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New guidelines could plug data gaps in India's cancer research

NEW DELHI — In India, cancer researchers often lack comprehensive country-specific data, which makes it difficult for them to probe why some cancers predominate here and to know what prevention and treatment strategies work best. To plug this data gap, the Indian Council of Medical Research (ICMR), located in New Delhi, released its first set of recommendations on tracking and treating three kinds of cancers in late December, with instructions on 17 more cancer types in the pipeline.

The ICMR, which was established in 1949 under India's health ministry to oversee biomedical research and disease control, released treatment guidelines for cancers of the stomach, cervix, and 'buccal mucosa cavity', which refers to malignancies in the area between cheeks and the tongue.

The guidelines note that the new framework “may be used for more focused and planned research programs.” They hope to use the feedback they receive about treatment challenges to help scientists select research topics with immediate practical applications within India, ICMR deputy director general Kishore Chaudhry told Nature Medicine.

The newly issued recommendations “will give direction to local research,” says Jai Prakash Agarwal, an oncologist at the Tata Memorial Centre (TMC), a cancer treatment facility in Mumbai.

The guidelines, which emerged after three years of consultation with more than 130 cancer experts in India, invite feedback on cancer cases and treatment complications doctors encounter to the ICMR, which will compile the information and identify topics that need further research.

Prakash and others hope that by streamlining the collection of cancer-related information from hospitals, the new rules will help shed light on differences in cancer biology and genetics between Indians and other populations. For example, breast cancer often strikes premenopausal Indian women, whereas it is more common among postmenopausal women in the West, says TMC's Vani Parmar. Parmar adds that 'triple negative' breast cancers, in which three crucial cancer cell receptors are missing, account for around a third of all cases among Indian women, compared with half that rate in Western countries.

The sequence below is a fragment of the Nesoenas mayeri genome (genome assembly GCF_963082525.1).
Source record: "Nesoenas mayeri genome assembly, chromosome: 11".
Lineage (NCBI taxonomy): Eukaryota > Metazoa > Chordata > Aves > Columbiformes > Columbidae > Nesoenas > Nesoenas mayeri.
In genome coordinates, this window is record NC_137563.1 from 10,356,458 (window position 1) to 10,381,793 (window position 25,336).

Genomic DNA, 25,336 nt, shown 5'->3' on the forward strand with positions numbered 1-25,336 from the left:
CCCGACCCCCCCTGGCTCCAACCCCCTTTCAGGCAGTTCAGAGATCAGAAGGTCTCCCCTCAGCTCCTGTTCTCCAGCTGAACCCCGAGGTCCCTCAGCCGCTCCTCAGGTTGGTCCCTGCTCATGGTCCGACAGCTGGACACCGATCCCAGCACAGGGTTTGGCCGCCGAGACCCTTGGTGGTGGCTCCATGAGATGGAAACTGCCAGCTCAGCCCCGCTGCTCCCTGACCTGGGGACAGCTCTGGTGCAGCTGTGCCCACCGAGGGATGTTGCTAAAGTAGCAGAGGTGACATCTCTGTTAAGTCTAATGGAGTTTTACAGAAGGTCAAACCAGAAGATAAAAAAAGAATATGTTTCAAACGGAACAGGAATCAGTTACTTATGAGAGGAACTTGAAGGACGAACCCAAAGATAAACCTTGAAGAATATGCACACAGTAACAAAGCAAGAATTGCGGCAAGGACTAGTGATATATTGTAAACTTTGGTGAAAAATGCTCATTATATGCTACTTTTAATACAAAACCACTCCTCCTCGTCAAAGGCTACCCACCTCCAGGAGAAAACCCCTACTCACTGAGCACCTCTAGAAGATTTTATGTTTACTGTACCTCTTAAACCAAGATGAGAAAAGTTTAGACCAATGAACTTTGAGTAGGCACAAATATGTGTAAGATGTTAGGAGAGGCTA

Even within India itself cancer rates vary dramatically. The ICMR guidelines state that there are few studies on factors linked to the strikingly high incidence of stomach cancer—57 per 100,000—in India's northeast, compared with the rates as low as 5 per 100,000 in other regions.

Agarwal hopes that the guidelines will ultimately help researchers in India better understand the variation in chemotherapy and radiation dose response within the country's population.

According to the ICMR, Indian researchers also need to strengthen the research agenda for buccal mucosa cancers, caused by extensive use of chewing tobacco in India but rare in developed countries. The agency notes that scant information exists worldwide regarding what the optimum chemotherapy and radiation dosages are for treating this particular cancer.


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Padma, T. New guidelines could plug data gaps in India's cancer research. Nat Med 17, 272 (2011).

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